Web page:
By this time, however, another white singer who was combining rhythm and blues with country and western and gospel music was also on the rise: Elvis Presley (1935–77). Bill Haley continued to have hits into the late 1950s, but he was largely eclipsed by Presley and other emerging rock and rollers. At the same time, Black artists such as Little Richard (b. 1932), Fats Domino (b. 1928), and Chuck Berry (b. 1926), who had been playing R&B all along, began to enjoy popularity as well. By the late 1950s, Bill Haley’s time had passed, though he continued performing through the 1960s and 1970s.
As Haley’s star was fading, Philadelphia’s was on the rise. American Bandstand, the teen music and dance show that began as a Philadelphia radio program in the late 1940s and then was a locally broadcast TV show from 1952 to 1957, went national in 1957. Under the direction of its charismatic host, Dick Clark (1929–2012), Bandstand became America’s most influential outlet for the youth pop music market. Clark had close working relationships with (and in some cases, business interests in) Philadelphia independent record labels and regularly featured their artists on Bandstand, giving these artists’ careers a major boost. Cameo Parkway Records had a long string of hits in the late 1950s and early 1960s, with local artists such as Charlie Gracie (b. 1936), Bobby Rydell (1942-2022), the Dovells, the Orlons, Dee Dee Sharp (b. 1945), and Chubby Checker (b. 1941). Checker’s “The Twist” sparked a long-running dance craze. Chancellor Records, another Philadelphia record company, produced South Philadelphia teen idols Frankie Avalon (b. 1940) and Fabian (b. 1943).
As a result of all this activity, Philadelphia was the epicenter of the rock and roll industry in the late 1950s and early 1960s. Its heyday ended in early 1964, however. Two events—occurring on the same weekend—signaled the beginning of the end of the city’s preeminence. Dick Clark, looking to build his media empire, moved American Bandstand to Los Angeles. The show’s inaugural broadcast from California was Saturday, February 8, 1964. The following night the Beatles made their epochal first appearance on The Ed Sullivan Show, ushering in the “British Invasion.” English bands largely swept American artists, including many Philadelphia hit makers, off the charts for several years. (Philadelphia’s low profile in popular music was relatively short lived. The city came into prominence again in the 1970s when Philadelphia International Records became the trendsetter with its unique, homegrown style of soul and R&B known worldwide as the “Sound of Philadelphia.”)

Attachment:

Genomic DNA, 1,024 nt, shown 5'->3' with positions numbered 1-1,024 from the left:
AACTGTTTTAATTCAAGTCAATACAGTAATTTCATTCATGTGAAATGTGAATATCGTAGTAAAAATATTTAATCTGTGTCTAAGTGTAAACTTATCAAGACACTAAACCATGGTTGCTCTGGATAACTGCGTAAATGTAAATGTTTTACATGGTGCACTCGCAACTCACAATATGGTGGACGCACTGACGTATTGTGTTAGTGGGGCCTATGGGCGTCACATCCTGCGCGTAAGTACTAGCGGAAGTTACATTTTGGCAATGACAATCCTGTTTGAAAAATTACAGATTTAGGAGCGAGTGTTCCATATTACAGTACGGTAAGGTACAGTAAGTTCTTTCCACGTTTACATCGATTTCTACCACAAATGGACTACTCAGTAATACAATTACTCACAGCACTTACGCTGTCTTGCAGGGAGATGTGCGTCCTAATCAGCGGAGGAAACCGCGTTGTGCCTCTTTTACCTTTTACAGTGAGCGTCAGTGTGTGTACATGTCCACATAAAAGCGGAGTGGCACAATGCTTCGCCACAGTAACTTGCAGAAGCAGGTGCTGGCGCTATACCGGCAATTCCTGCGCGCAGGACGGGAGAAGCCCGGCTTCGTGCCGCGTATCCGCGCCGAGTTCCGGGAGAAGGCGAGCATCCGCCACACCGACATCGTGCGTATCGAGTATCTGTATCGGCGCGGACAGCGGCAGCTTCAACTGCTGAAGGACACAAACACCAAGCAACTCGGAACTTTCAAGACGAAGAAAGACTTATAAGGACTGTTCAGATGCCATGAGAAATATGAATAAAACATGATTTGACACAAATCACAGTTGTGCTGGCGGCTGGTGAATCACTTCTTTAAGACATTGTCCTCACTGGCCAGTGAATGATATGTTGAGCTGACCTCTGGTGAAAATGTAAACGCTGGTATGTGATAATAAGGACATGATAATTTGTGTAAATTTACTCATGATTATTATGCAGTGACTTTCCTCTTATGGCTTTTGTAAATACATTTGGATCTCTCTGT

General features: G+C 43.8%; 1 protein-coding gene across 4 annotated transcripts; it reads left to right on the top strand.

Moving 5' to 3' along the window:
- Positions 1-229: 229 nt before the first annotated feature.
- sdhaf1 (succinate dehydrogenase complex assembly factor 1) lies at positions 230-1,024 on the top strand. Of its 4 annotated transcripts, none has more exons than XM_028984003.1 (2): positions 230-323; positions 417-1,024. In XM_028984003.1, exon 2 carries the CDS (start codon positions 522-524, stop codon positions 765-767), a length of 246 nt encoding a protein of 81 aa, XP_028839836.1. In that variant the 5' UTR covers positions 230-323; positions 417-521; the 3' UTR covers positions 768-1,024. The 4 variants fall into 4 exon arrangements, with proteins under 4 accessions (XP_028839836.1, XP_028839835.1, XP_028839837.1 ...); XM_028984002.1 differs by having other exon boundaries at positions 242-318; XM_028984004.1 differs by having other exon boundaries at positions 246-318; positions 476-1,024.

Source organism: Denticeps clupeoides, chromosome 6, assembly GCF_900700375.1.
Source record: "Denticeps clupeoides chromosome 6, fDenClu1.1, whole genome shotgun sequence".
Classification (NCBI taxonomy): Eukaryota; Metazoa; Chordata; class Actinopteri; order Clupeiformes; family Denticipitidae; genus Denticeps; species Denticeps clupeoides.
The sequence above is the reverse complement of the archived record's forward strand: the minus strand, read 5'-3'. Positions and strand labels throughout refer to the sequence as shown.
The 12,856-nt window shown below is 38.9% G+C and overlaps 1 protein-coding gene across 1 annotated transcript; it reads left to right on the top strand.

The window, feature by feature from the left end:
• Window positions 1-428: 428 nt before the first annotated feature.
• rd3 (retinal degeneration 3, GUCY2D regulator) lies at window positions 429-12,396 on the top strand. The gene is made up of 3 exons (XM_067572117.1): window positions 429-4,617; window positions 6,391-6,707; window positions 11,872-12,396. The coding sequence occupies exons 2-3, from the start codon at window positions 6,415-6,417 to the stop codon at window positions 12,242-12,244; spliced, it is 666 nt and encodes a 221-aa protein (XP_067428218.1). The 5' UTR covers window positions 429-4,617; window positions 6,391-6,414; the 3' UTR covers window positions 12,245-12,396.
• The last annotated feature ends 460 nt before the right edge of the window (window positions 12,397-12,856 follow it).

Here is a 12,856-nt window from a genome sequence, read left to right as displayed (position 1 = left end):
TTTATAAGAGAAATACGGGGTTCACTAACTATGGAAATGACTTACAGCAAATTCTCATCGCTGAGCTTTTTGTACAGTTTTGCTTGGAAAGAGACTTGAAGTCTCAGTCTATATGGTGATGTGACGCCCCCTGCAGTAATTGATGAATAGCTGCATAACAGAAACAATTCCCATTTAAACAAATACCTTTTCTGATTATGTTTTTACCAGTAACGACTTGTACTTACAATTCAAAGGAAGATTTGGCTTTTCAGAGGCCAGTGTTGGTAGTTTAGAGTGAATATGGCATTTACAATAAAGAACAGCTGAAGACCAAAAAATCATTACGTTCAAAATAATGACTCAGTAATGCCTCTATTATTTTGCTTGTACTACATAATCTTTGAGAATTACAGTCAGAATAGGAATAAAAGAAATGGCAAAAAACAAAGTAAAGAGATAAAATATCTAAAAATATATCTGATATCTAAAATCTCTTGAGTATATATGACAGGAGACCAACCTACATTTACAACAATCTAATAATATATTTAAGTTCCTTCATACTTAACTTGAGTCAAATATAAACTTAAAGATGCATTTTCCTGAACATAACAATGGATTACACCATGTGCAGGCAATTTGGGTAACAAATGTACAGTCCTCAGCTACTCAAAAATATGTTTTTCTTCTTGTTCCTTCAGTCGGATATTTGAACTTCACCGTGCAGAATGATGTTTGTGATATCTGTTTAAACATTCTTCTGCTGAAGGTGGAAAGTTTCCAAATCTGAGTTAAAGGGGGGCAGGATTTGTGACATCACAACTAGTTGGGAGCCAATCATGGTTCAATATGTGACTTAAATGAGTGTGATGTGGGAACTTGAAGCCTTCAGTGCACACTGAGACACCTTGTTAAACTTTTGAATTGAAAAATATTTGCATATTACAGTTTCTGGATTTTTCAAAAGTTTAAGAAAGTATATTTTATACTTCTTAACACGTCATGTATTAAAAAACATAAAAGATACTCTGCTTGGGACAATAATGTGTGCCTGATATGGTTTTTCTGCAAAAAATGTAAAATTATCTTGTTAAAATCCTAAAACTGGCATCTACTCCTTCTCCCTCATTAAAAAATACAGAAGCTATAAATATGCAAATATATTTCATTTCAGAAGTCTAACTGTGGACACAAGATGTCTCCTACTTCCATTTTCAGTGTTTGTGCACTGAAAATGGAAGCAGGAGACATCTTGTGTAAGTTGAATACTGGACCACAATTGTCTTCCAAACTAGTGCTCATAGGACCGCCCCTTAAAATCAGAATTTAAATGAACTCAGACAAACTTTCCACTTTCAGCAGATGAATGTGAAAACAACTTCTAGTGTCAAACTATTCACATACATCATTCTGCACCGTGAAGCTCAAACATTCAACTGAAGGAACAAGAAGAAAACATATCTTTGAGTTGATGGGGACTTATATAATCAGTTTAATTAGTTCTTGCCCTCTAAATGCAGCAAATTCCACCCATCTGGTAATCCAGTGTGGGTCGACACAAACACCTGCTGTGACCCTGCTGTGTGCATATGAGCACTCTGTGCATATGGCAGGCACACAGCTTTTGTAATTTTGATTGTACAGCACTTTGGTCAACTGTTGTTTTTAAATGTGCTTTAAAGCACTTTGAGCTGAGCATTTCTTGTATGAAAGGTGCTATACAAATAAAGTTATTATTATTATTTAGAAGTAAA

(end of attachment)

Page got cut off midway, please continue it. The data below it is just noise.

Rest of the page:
The emergence of rock and roll in the mid-1950s had a major impact on American popular culture. Rock historians often point to the pivotal moment on July 5, 1954, when Elvis Presley recorded the blues tune “That’s All Right” at Sun Records recording studio in Memphis. This was certainly a turning point in rock-and-roll history, and Presley’s transformative role in the early development of the music is undeniable. But rock and roll’s first breakout artist was Bill Haley, a Philadelphia-area country-and-western musician who in the early 1950s took his music, and the world, in a new musical direction.
Jack McCarthy is a music historian who regularly writes, lectures, and gives walking tours on Philadelphia music history. A certified archivist, he directs a project for the Historical Society of Pennsylvania focusing on the archival collections of the region’s many small historical repositories. He has served as consulting archivist for the Philadelphia Orchestra and the 2014 radio documentary Going Black: The Legacy of Philly Soul Radio and gave several presentations and helped produce the Historical Society of Pennsylvania’s 2016 Philadelphia music series “Memories & Melodies.” (Author information current at time of publication.)